Why track attendance?
At 5:12 AM today, I laid in bed, wide awake, my mind racing through options on how to respond.
I had never thought that this question would exist, but not only did it exist, it won’t let me sleep.
Here’s what happened…
Last night I did a little late night search on Facebook. I like to see what other youth pastors are up to and what the bloggers are sharing.
Since creating Youth Ministry Tracker, it has been interesting to see the conversation around technology and youth ministry and the various places that the app pops up in conversations on the internet.
As I tapped through the re-posts, comments were light, enthusiastic and somewhat predictable. But then I saw this:
Nothing here really pops.
Our app was on the list, but I’ve learned to not take criticism personal. There was a great app from The reThink Group called Lead Small that takes a different approach to attendance tracking and communication.
It’s actually a great list.
But then there was the question that had my mind racing this morning:
Why track attendance?
First, a story about Disneyland.
When my sister was really young (maybe 2 or 3), my parents lost her in Disneyland. They found her, and I think that everyone involved has fully recovered.
Fast forward a few decades, and I’ve got 2 kids of my own now. So when I go to Disneyland, I make sure that I don’t lose my kids. It can happen so fast, there are so many people, and losing track of them is a HUGE deal.
But I’m also human. So is my wife. 2 years ago when we were at Disneyland, we went into the giftshop at the end of Buzz Lightyear Astro Blasters, and before you know it, my son Jace was nowhere to be found. He had just walked out into Tomorrowland where some great people returned him to us.
Then, it happened again. We just got back from another trip to southern California, (btw, getting free passes to Disneyland is amazing!) and now my kids are 4 and 6. Once again, we completely lost my son after going on Toy Story Midway Mania! We found him talking to some nice people that were trying to help him find us. Again.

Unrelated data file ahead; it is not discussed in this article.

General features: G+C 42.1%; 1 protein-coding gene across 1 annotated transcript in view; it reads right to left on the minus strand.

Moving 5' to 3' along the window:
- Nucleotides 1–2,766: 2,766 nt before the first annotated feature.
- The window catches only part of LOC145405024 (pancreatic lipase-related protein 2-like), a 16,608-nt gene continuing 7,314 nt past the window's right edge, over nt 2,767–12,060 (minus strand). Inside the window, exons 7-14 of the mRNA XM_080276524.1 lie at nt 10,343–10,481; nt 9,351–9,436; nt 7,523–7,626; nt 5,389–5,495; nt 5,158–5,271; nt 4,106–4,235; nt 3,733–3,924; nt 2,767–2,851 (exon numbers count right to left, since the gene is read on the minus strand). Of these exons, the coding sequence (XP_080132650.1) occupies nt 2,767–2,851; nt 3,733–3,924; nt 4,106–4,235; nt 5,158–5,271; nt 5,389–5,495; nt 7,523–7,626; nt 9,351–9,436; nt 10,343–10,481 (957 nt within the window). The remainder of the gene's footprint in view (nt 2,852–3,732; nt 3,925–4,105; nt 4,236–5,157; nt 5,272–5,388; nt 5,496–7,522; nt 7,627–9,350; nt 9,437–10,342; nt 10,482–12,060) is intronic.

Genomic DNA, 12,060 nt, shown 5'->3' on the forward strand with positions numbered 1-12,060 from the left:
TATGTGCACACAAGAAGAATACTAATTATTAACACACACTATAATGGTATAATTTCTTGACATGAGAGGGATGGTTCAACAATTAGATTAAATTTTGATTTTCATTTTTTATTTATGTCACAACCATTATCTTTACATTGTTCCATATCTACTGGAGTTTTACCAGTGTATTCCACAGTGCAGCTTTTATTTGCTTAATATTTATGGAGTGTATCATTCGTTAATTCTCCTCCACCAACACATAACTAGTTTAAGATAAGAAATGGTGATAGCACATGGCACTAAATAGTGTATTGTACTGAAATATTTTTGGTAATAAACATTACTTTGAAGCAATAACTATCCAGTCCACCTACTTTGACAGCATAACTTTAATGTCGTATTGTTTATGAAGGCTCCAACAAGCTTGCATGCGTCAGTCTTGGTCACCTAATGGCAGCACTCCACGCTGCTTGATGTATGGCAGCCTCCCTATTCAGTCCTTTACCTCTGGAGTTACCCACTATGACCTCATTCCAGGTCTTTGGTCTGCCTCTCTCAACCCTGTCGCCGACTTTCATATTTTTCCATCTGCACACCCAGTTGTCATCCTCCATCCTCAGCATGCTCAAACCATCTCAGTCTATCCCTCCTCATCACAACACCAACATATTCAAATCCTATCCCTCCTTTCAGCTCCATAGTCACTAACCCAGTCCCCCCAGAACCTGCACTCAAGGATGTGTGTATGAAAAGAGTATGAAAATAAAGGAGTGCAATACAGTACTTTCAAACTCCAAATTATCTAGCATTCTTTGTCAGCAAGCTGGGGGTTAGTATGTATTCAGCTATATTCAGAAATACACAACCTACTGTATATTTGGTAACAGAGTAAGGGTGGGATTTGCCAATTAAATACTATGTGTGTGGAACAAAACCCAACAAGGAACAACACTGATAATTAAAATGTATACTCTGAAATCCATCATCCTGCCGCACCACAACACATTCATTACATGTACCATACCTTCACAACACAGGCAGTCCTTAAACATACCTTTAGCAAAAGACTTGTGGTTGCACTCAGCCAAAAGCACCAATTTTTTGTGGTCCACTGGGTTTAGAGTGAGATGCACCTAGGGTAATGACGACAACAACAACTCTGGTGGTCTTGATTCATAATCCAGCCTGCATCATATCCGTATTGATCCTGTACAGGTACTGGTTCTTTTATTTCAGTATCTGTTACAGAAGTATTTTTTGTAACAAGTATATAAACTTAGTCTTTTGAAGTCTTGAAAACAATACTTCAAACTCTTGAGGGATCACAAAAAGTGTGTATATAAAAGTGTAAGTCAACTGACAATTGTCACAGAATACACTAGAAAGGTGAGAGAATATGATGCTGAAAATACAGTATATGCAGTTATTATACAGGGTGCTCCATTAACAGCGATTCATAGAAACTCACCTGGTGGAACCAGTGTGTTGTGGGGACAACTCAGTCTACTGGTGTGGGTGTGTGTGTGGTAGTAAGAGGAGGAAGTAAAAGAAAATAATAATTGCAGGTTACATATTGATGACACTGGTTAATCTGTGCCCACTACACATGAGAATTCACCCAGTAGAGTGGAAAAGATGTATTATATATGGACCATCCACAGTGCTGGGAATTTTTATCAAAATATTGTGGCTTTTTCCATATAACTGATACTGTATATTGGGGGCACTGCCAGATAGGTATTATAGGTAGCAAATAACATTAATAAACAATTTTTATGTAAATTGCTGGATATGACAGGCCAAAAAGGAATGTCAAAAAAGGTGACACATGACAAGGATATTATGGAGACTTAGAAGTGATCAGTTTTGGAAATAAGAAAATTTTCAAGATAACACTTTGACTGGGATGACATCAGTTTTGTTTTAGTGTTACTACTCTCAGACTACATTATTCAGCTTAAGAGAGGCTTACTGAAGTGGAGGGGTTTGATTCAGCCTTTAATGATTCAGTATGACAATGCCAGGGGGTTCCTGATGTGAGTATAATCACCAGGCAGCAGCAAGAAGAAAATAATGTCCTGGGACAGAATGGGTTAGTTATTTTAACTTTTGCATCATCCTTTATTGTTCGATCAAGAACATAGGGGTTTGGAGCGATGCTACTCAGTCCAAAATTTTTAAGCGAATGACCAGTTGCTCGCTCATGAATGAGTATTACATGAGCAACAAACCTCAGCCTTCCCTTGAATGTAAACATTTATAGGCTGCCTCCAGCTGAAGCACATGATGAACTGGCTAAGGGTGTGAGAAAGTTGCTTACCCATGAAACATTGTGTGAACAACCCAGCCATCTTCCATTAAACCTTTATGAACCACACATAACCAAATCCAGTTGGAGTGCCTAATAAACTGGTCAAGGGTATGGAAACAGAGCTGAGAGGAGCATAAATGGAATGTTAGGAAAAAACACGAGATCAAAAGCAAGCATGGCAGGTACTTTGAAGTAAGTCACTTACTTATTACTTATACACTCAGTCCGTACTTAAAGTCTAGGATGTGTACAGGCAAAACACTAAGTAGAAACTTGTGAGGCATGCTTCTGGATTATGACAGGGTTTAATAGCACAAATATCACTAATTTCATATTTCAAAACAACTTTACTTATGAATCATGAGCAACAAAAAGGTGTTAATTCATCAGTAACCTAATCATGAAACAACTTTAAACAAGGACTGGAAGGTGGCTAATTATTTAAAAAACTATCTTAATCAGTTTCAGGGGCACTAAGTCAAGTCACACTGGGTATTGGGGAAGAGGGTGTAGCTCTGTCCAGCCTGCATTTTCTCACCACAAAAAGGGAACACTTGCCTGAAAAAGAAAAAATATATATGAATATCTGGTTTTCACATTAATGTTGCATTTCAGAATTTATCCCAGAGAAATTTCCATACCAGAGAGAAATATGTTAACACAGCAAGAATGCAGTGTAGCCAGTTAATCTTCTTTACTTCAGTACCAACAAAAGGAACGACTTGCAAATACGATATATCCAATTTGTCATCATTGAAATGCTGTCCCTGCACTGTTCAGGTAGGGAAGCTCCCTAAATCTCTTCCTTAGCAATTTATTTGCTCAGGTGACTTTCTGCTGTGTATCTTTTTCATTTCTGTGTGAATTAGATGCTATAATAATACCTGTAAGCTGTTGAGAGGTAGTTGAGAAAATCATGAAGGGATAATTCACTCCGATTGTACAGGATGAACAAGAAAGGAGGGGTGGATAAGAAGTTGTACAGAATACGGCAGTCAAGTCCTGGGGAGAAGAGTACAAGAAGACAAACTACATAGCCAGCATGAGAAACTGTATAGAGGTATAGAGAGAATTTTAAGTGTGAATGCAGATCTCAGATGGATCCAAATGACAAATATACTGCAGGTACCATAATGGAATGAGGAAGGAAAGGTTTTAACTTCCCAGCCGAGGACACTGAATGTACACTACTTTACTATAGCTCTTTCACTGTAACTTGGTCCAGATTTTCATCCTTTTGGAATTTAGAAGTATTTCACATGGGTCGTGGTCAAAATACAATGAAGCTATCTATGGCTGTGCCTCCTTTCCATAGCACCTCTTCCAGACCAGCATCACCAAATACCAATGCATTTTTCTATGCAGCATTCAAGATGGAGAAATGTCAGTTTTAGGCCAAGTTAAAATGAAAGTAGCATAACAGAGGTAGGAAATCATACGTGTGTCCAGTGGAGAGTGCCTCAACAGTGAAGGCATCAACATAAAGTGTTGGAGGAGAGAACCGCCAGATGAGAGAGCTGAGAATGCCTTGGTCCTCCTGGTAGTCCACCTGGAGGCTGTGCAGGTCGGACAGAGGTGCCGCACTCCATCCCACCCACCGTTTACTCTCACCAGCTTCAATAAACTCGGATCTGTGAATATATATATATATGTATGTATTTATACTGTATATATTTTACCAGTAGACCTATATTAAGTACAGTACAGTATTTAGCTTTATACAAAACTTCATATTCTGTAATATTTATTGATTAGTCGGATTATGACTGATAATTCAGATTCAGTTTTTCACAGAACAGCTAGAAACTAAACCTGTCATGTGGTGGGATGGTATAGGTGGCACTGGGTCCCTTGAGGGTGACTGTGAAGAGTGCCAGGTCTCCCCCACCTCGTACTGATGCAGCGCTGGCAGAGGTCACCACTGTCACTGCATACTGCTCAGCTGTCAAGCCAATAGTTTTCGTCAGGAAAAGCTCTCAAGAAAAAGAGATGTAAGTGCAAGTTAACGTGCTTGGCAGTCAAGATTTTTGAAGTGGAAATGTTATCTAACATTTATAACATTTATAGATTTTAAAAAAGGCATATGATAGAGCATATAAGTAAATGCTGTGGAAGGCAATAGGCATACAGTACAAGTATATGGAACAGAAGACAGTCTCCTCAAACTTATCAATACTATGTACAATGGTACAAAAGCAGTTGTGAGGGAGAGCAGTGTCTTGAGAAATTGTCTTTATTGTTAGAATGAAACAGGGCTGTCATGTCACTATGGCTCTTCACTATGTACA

(Not sure, but I think Pixar is out to get him.)
My point is…
Even if you are convinced that keeping track of those you care a great deal for is of utmost importance, we all still need a little help.
So, why track attendance?
Maybe some youth pastors don’t care for their kids?
I can’t imagine that.
There has to be something else here. I think there is actually something behind tracking attendance that has nothing to do with checking kids off when they show up.
Metrics are great. Tacking trends is helpful.
But the real value in attendance is a smart group that I set up in Youth Ministry Tracker that looks like this:
Every time I open that group, it automatically loads all the students that were added within the last month but happened to miss our most recent youth group event.
While I’m at MOTUS (our mid-week youth group) on Wednesday nights, I encourage and challenge and care for and pray for the students that showed up. But when Wednesday night is over, and I’ve dropped off the last kid on my route home, my attention turns to those that weren’t there.
Every month, we have new students show up once or twice and then try to drop off. I seem to remember a story about a shepherd that went out to find a missing sheep. Chances are that this shepherd didn’t just count 99 and wander around to see if he could find which one was missing.
He went out to find Jonathan that hangs out under the green bridge. Or he went to find Ashley that sometimes stays home because she can’t handle the drama. Or he went to find Jerel to remind him that he is wanted and missed. Or he went to get Tasia from that situation that she couldn’t get out of on her own.
I can’t always remember everything about everyone. But having tools that help me and help my volunteers gives us information that we can build our ministry on.
Youth pastors aren’t event planners; we’re spiritual care-takers. We are shepherds that find the missing sheep.
So why track attendance?
Because some kid somewhere wonders if you’ll care that he wasn’t there.
And it can change their lives forever.